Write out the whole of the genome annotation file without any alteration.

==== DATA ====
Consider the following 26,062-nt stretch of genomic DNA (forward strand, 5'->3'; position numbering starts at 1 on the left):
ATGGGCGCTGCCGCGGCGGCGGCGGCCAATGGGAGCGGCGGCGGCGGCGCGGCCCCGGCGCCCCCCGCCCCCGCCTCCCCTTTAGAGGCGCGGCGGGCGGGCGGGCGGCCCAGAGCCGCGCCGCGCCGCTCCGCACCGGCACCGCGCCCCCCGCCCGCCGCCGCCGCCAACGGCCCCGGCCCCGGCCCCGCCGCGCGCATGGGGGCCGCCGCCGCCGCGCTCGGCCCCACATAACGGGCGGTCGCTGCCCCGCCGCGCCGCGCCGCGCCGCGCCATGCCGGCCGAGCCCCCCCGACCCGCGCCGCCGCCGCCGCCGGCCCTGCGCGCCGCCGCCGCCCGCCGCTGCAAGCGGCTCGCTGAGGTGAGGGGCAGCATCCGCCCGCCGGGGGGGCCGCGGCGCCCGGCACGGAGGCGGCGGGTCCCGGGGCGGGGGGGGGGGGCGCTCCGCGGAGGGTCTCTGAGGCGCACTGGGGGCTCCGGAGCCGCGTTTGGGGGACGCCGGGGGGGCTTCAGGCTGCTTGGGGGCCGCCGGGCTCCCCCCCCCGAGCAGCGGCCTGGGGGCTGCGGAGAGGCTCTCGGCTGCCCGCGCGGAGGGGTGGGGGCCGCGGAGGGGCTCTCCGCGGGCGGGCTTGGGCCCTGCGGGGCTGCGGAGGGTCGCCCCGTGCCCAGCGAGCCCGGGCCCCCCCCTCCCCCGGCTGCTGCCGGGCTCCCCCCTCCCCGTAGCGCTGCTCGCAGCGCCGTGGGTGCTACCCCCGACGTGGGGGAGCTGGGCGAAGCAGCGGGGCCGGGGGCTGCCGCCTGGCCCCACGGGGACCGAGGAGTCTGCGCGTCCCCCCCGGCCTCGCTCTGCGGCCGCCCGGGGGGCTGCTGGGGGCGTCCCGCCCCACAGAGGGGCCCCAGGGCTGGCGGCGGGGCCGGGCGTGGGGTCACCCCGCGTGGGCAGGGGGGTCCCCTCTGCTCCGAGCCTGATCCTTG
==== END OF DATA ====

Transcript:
Consider the following 26,062-nt stretch of genomic DNA (forward strand, 5'->3'; position numbering starts at 1 on the left):
ATGGGCGCTGCCGCGGCGGCGGCGGCCAATGGGAGCGGCGGCGGCGGCGCGGCCCCGGCGCCCCCCGCCCCCGCCTCCCCTTTAGAGGCGCGGCGGGCGGGCGGGCGGCCCAGAGCCGCGCCGCGCCGCTCCGCACCGGCACCGCGCCCCCCGCCCGCCGCCGCCGCCAACGGCCCCGGCCCCGGCCCCGCCGCGCGCATGGGGGCCGCCGCCGCCGCGCTCGGCCCCACATAACGGGCGGTCGCTGCCCCGCCGCGCCGCGCCGCGCCGCGCCATGCCGGCCGAGCCCCCCCGACCCGCGCCGCCGCCGCCGCCGGCCCTGCGCGCCGCCGCCGCCCGCCGCTGCAAGCGGCTCGCTGAGGTGAGGGGCAGCATCCGCCCGCCGGGGGGGCCGCGGCGCCCGGCACGGAGGCGGCGGGTCCCGGGGCGGGGGGGGGGGGCGCTCCGCGGAGGGTCTCTGAGGCGCACTGGGGGCTCCGGAGCCGCGTTTGGGGGACGCCGGGGGGGCTTCAGGCTGCTTGGGGGCCGCCGGGCTCCCCCCCCCGAGCAGCGGCCTGGGGGCTGCGGAGAGGCTCTCGGCTGCCCGCGCGGAGGGGTGGGGGCCGCGGAGGGGCTCTCCGCGGGCGGGCTTGGGCCCTGCGGGGCTGCGGAGGGTCGCCCCGTGCCCAGCGAGCCCGGGCCCCCCCCTCCCCCGGCTGCTGCCGGGCTCCCCCCTCCCCGTAGCGCTGCTCGCAGCGCCGTGGGTGCTACCCCCGACGTGGGGGAGCTGGGCGAAGCAGCGGGGCCGGGGGCTGCCGCCTGGCCCCACGGGGACCGAGGAGTCTGCGCGTCCCCCCCGGCCTCGCTCTGCGGCCGCCCGGGGGGCTGCTGGGGGCGTCCCGCCCCACAGAGGGGCCCCAGGGCTGGCGGCGGGGCCGGGCGTGGGGTCACCCCGCGTGGGCAGGGGGGTCCCCTCTGCTCCGAGCCTGATCCTTG